I enjoyed this interview with the brilliant writer Mary Gaitskill, about her new novel:
Guernica: Did your feeling of “I can’t write that” have to do with writing about race?
Mary Gaitskill: Yes, though I didn’t see it as “writing about race.” What I thought would be perhaps criticized or seen as “off” was that I was writing from the point of view of people who are not white. I am honestly a little weirded out that there has not been some kind of comment on this. It’s not that I want criticism. I’m just surprised that no one has said anything at all or asked, “Why does she think she can do this?” It scares me a little. Partly, I’m worried that no one is saying anything because they are afraid of being seen as politically correct.
One black person who spoke at a reading liked what I read, but she said that most of the things she’s read by white people about non-white people don’t even make her angry or offend her. It’s just, “Oh, not this again.” It’s just the same boring shit over and over again, and I really hope that’s not why people are being silent. Are they thinking, “Here it is again, the same boring shit?” And I’m sure it’s true. There probably is a lot of boring shit.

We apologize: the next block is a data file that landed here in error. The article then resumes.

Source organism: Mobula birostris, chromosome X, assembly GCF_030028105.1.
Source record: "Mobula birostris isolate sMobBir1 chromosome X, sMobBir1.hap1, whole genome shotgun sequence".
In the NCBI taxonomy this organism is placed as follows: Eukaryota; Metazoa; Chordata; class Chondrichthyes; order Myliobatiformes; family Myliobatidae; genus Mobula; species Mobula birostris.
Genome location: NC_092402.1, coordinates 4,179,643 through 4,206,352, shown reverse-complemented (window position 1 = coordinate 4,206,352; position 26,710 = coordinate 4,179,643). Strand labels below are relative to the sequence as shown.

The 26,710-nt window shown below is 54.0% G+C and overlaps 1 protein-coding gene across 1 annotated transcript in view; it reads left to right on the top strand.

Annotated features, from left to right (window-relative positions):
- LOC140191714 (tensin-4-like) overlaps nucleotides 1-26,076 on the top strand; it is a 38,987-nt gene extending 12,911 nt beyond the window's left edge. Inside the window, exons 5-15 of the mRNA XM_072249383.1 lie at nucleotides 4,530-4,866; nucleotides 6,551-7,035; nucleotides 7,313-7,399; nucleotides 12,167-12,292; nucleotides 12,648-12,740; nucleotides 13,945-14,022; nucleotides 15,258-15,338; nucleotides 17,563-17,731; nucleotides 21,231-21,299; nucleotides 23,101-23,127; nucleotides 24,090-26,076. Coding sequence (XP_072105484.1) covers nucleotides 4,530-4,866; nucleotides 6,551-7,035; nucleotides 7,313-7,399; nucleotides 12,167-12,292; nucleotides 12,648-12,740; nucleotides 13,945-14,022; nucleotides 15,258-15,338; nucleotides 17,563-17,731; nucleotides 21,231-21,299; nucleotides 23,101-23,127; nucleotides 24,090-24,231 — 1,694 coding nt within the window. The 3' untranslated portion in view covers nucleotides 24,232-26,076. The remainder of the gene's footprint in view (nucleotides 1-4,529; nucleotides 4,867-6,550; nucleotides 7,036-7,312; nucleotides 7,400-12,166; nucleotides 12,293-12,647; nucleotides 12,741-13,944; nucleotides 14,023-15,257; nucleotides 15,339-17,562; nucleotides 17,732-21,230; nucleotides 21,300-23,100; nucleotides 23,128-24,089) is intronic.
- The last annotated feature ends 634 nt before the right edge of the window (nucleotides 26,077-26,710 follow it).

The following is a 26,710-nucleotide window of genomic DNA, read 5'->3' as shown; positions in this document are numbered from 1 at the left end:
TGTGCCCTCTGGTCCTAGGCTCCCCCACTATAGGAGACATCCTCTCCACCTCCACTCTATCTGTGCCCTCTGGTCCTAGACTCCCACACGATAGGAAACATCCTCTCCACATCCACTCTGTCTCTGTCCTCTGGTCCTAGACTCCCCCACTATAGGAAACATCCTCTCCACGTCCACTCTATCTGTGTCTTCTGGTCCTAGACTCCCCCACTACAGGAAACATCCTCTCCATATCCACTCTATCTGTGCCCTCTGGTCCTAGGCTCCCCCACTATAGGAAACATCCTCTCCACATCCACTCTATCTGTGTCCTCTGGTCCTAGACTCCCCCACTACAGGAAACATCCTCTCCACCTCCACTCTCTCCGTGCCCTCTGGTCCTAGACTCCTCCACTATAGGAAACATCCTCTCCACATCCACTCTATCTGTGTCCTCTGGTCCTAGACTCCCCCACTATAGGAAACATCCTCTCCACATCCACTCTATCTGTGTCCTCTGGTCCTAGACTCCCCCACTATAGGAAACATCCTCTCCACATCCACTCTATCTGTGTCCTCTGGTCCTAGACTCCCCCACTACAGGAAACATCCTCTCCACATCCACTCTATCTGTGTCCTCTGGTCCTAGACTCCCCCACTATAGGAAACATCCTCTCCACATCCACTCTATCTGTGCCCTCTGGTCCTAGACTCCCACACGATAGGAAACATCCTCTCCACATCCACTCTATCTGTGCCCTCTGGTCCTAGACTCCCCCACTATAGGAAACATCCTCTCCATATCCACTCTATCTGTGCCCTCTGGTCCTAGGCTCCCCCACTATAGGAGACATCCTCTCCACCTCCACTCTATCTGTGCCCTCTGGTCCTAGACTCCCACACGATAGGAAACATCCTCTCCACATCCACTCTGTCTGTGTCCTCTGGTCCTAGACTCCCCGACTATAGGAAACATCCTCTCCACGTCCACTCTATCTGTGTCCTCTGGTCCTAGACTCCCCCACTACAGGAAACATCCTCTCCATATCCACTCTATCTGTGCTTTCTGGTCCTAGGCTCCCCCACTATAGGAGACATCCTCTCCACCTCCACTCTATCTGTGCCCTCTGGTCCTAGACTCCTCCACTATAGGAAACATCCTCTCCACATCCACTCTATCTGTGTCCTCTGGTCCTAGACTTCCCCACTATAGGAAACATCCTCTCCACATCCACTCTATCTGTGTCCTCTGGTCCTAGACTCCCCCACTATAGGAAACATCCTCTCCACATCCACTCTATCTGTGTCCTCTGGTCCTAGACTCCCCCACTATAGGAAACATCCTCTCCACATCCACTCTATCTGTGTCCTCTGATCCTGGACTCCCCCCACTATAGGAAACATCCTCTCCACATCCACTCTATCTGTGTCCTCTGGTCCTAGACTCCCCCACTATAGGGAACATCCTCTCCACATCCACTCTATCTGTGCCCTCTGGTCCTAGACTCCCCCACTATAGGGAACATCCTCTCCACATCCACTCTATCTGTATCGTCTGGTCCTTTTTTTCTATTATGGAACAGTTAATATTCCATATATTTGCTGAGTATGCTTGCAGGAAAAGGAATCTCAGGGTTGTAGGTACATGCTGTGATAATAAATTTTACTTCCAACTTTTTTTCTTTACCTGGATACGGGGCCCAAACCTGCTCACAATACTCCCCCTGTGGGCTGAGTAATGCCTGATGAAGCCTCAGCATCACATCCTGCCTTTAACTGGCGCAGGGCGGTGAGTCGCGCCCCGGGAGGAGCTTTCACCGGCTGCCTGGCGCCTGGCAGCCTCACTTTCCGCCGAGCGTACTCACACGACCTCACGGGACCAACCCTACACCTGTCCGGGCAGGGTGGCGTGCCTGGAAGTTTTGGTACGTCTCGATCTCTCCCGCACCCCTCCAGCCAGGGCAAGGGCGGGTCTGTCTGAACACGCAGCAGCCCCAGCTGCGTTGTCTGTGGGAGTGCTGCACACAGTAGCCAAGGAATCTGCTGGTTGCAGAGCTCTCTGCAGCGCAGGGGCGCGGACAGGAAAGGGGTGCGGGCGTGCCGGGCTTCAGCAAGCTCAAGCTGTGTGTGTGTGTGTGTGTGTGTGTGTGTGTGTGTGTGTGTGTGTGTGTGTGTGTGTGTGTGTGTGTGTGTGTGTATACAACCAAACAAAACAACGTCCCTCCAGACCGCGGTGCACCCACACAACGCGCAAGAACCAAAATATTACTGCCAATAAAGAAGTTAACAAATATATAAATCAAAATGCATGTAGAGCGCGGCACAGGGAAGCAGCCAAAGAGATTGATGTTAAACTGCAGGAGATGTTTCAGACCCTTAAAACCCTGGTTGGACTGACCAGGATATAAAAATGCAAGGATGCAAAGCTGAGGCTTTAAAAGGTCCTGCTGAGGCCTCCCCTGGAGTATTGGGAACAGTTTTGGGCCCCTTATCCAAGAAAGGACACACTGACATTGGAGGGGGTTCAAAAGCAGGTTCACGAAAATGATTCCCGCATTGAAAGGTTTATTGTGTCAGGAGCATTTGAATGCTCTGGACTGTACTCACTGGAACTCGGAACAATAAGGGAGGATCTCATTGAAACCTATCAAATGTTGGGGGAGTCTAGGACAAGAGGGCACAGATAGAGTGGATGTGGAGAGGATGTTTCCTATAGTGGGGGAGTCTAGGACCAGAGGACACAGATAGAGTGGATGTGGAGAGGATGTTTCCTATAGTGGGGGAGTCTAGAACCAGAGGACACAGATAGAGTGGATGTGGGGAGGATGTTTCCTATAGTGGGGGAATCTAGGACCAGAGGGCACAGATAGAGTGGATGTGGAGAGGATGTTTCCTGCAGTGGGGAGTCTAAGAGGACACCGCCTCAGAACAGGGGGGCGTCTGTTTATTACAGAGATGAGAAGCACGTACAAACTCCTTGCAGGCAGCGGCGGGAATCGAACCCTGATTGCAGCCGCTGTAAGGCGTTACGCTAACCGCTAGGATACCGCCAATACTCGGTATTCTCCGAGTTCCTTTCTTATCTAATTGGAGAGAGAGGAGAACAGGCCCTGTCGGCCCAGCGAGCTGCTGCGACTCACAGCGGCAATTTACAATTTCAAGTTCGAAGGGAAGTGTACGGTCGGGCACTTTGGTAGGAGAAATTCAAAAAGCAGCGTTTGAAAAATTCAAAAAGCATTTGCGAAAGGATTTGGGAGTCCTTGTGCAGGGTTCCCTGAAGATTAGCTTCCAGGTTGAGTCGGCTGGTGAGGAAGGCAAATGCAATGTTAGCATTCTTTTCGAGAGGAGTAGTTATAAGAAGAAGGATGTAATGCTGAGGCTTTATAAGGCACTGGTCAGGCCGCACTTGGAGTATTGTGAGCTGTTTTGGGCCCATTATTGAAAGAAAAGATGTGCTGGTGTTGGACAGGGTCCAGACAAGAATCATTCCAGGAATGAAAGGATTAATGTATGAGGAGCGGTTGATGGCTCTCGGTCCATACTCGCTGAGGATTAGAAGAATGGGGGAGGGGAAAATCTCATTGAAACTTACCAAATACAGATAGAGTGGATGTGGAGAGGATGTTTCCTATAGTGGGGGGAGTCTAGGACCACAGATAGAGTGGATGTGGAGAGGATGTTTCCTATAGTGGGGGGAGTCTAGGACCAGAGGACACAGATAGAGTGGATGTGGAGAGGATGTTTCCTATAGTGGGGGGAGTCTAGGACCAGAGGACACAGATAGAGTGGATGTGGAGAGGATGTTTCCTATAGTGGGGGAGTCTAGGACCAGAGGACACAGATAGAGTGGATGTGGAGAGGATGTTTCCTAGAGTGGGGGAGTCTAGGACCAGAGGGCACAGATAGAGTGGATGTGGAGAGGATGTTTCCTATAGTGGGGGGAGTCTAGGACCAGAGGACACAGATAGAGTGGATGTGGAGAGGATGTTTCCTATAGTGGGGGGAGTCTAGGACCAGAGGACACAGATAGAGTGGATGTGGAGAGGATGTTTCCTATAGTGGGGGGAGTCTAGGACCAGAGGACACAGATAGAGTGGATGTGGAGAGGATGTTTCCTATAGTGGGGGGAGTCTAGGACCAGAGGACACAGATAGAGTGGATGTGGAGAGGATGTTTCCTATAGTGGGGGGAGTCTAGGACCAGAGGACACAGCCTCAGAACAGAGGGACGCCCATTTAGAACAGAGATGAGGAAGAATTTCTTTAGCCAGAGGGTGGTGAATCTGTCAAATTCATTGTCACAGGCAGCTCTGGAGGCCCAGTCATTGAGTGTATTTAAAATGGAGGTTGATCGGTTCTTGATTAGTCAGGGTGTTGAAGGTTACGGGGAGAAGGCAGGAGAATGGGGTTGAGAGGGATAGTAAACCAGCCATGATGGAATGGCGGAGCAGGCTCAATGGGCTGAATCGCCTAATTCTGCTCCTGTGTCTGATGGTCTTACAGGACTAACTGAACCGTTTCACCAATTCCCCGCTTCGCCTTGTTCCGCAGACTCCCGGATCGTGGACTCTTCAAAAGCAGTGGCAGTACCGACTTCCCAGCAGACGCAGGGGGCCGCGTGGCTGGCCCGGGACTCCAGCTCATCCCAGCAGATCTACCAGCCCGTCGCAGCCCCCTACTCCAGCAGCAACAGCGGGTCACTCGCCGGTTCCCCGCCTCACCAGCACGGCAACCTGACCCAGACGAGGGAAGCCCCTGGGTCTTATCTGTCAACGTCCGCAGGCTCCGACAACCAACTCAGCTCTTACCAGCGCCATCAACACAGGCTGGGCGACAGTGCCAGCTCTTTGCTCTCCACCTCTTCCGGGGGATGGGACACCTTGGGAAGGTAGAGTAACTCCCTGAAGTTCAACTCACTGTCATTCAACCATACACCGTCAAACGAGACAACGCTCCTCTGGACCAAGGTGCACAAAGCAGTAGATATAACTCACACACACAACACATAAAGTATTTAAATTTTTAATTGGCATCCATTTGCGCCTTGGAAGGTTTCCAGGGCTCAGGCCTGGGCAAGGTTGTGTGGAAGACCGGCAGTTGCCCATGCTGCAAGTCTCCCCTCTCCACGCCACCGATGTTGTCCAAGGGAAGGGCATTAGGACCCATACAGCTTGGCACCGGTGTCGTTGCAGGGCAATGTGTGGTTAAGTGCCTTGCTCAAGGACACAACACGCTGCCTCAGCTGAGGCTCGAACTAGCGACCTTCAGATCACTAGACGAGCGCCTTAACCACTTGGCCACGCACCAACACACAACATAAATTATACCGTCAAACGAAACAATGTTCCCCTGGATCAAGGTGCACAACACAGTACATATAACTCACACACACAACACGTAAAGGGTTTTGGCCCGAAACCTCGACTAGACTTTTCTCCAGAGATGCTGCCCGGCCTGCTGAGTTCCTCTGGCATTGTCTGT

Guernica: At the end of the reading at the Brooklyn Public Library, you asked if there were any questions audience members were holding back. What do you think people are holding back?
Mary Gaitskill: I think people hold back all kinds of things. And in a way, they just want to be nice. They want to be civil. I never know what to ask at the end of readings. But I want people to know that if they want to say, for example, “I find that very unconvincing in your voice. You don’t sound to me like a Dominican girl. Why did you choose to do that?” I don’t think that’s an unfair question. I’d answer it.
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